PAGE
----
Illinois & Indiana Stay-at-Home Orders

By: Storrs Downey and Jessica Jackler

Illinois and Indiana have joined other states in issuing Stay-At-Home orders. We address the relevant portions of these orders that may impact your workforce below.

When do the orders take effect?

  • Illinois: the order took effect Saturday, March 21 at 5pm CST
  • Indiana: Tuesday, March 24 at 11:59 p.m. EST

When are the orders set to end?

  • Illinois: April 7, 2020
  • Indiana: April 6, 2020

What does this mean for my business?

Under the orders for both states, all businesses and operations except for “essential businesses and operations” are required to cease all activities within the state except for minimum basic operations. All essential businesses and operations are encouraged to stay open but must comply with social distancing requirements including maintaining 6 ft of room for both employees and customers. The orders do not in any way prohibit businesses from continuing their operations by having employees work from home and in fact, encourage this practice.

Are any employers exempt from the orders?

Yes, under both orders, essential businesses and operations may remain operating their regular worksites. Both Illinois and Indiana have defined essential businesses to mean:

  • healthcare and public health operations;
  • human services operations;
  • essential government functions;
  • essential infrastructure;
  • all essential workers identified by the federal government in its 3-19-20 memorandum;
  • stores that sell groceries and medicine;
  • employers involved in the manufacturing, production, processing or cultivation of food, beverage and agriculture;
  • organizations that provide charitable and social services;
  • religious entities;
  • media;
  • gas stations and businesses needed for transportation;
  • financial and insurance institutions;
  • hardware and supply stores;
  • critical trades including building, construction, plumbers, electricians, exterminators, janitorial staff for commercial and government properties, operating engineers, security staff, HVAC, painting, moving and relocation services
  • mail, post, shipping, logistics, delivery and pick-up services;
  • educational institutions for purposes of distance learning and limited essential functions;
  • laundry services;
  • restaurants for consumption off-premises;
  • businesses that sell, manufacture or supply products needed for people to work from home or to supply other essential businesses and operations with support or materials necessary to operate;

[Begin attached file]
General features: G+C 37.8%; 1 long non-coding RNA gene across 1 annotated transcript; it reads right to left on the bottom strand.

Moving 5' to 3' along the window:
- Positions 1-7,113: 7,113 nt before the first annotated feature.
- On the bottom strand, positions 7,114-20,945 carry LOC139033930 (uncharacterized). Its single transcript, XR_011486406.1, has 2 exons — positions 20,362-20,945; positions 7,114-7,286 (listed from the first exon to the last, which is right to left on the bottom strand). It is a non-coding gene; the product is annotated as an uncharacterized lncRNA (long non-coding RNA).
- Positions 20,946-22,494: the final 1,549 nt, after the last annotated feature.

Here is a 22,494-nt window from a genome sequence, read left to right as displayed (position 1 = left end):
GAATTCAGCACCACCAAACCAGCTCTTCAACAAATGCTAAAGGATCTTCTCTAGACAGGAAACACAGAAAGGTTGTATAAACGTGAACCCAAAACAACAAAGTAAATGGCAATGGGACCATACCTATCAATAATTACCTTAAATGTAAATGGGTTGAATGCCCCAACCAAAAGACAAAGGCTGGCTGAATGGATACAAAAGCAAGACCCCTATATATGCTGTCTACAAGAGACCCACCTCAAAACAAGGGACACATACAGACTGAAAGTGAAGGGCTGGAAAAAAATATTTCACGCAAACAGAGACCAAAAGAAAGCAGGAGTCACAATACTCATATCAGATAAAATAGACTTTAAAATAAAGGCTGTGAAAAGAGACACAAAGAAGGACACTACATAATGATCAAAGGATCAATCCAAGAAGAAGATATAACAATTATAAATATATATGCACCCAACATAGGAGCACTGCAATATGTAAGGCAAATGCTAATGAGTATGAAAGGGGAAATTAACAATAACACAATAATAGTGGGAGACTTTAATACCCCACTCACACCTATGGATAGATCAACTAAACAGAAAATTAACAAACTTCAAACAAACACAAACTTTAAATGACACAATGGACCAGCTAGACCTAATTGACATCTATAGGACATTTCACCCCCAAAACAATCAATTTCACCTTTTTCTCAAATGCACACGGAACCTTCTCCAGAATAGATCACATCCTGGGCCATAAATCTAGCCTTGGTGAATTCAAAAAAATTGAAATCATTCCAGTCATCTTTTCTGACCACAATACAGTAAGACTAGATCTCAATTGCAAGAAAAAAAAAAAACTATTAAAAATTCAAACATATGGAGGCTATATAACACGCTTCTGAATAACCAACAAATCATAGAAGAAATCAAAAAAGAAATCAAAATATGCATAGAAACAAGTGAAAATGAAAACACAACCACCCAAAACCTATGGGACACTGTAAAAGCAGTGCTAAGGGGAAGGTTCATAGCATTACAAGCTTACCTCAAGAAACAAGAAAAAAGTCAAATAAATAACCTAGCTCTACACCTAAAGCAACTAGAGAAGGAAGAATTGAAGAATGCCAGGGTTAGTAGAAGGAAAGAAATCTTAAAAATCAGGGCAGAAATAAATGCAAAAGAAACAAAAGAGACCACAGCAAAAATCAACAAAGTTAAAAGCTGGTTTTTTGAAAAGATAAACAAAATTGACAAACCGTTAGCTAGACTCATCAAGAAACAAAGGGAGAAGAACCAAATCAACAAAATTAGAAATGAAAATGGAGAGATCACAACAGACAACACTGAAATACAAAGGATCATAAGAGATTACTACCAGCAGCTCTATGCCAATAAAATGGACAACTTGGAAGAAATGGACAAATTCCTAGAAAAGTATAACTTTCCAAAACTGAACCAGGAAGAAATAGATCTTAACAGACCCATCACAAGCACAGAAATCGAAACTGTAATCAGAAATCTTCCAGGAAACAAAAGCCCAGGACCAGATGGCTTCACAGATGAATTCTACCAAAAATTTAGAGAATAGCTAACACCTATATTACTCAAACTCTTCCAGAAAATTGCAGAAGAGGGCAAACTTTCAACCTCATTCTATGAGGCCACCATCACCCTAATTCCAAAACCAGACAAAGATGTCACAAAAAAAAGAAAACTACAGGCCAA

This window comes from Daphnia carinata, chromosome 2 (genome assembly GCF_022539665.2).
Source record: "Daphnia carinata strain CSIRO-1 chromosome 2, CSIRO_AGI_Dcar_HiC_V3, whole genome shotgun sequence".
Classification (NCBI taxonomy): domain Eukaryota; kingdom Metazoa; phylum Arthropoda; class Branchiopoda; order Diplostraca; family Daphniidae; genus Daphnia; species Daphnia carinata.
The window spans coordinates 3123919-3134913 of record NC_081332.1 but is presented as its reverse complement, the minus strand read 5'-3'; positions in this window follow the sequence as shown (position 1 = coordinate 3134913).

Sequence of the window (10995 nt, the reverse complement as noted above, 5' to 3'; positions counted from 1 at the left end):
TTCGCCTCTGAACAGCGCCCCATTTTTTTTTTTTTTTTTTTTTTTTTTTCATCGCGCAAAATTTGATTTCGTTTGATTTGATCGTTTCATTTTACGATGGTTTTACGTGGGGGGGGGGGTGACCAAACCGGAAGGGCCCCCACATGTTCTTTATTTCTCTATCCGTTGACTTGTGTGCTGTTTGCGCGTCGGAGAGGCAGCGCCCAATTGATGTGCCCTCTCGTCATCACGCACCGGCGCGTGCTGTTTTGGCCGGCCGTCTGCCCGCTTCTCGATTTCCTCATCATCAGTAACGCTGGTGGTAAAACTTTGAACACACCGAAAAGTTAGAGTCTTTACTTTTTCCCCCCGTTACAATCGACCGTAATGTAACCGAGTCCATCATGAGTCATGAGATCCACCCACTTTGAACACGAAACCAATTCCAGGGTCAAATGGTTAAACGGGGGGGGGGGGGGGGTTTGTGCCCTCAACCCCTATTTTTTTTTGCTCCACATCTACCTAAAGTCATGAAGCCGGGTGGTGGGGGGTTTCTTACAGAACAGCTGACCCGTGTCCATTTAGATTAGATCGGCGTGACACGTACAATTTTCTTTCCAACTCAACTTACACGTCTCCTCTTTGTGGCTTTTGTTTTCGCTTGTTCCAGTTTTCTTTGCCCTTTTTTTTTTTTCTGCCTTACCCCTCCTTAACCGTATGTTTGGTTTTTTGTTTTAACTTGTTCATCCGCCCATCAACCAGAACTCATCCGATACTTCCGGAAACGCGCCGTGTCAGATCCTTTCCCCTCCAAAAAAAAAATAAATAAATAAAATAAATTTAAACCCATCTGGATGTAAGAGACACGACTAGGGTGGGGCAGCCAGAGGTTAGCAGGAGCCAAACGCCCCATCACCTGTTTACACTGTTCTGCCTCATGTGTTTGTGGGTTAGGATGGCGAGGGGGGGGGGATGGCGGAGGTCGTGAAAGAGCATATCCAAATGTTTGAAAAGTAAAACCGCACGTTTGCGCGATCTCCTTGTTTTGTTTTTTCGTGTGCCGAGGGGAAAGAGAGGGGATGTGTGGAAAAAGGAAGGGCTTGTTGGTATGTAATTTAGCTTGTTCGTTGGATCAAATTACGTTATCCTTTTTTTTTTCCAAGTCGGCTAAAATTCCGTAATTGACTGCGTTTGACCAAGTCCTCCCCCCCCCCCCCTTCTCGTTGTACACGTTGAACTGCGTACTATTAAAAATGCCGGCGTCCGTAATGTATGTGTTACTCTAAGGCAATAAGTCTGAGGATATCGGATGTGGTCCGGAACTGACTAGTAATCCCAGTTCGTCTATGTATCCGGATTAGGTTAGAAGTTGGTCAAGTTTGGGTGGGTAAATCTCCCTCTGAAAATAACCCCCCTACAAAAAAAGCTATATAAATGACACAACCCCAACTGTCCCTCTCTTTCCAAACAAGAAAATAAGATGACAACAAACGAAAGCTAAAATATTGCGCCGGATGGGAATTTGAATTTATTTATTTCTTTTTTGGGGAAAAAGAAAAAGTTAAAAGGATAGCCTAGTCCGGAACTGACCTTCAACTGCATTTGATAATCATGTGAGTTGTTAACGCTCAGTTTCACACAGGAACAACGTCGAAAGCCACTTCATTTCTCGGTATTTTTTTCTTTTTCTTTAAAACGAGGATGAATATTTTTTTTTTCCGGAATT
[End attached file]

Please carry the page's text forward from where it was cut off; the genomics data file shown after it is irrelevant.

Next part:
• transportation;
  • home-based care and services for adults, seniors, people with disabilities and other disorders, children and/or pets;
  • residential facilities and shelters;
  • professional services such as legal, accounting, insurance and real estate;
  • manufacturing companies, distributors, and supply chain companies producing and supplying essential products and services;
  • labor union essential activities;
  • hotels and motels, but only for lodging and delivery or carryout food services; and
  • funeral services.

Illinois further includes licensed cannabis dispensaries and cultivation centers. Daycare centers also granted an emergency license for employees exempted by the order.

Indiana also includes religious entities.

What other actions must employers take to protect their employees?

Illinois: All businesses must take proactive measures to ensure compliance with social distancing requirements including maintaining 6 ft from other employees and customers, and providing hand sanitizer and other sanitizing products for employees.

Indiana: All businesses—whether or not they are defined as essential—must take other measures to protect employees to the extent possible including:

  • allowing as many employees as possible to work from home;
  • encouraging sick employees to stay home;
  • sending home sick employees;
  • ensuring that sick leave policies are up to date and flexible;
  • reinforcing proper hygiene in the workplace and providing supplies like soap, tissues and hand sanitizer;
  • performing routine cleaning; and
  • being prepared to change business practices to maintain critical operations.

Capital member Storrs Downey will discuss more of the Illinois stay-at-home order and other COVID-19 federal legislation impacting employers on WGN Radio on March 26 at 12:30 pm CST. Tune in here:

Key Takeaway: Both Illinois and Indiana have defined essential businesses and operations broadly, which means many employers can maintain operations during this time, albeit the business models may temporarily change.

Families First Coronavirus Response Act: New Date – April 1, 2020

On March 24, the DOL released an initial set of questions and answers (Q&As) about the Families First Coronavirus Response Act (the “Act”), which includes two emergency paid sick leave provisions available to employees during this pandemic.

Of utmost importance, the Q&A guidance sets the effective date of the Act as April 1, 2020–rather than April 2. Employers must prepare to provide these benefits to eligible employees beginning April 1. See our March Newsletter for more details on this Act.

Key Takeaway: Employers should be aware that even if they are deemed essential and remain open during the effective dates of these orders, employees may not be able to work and may be entitled to leave benefits based on the company’s policies, the new emergency federal laws, and other state and federal laws. Please contact us with any questions.

Chicago, Illinois 312-377-1501 | Crown Point, Indiana 219-488-2590
Indianapolis, Indiana 219-488-2590 | Milwaukee, Wisconsin 414-758-3367

Chicago, Illinois


Crown Point, Indiana


Indianapolis, Indiana


Milwaukee, Wisconsin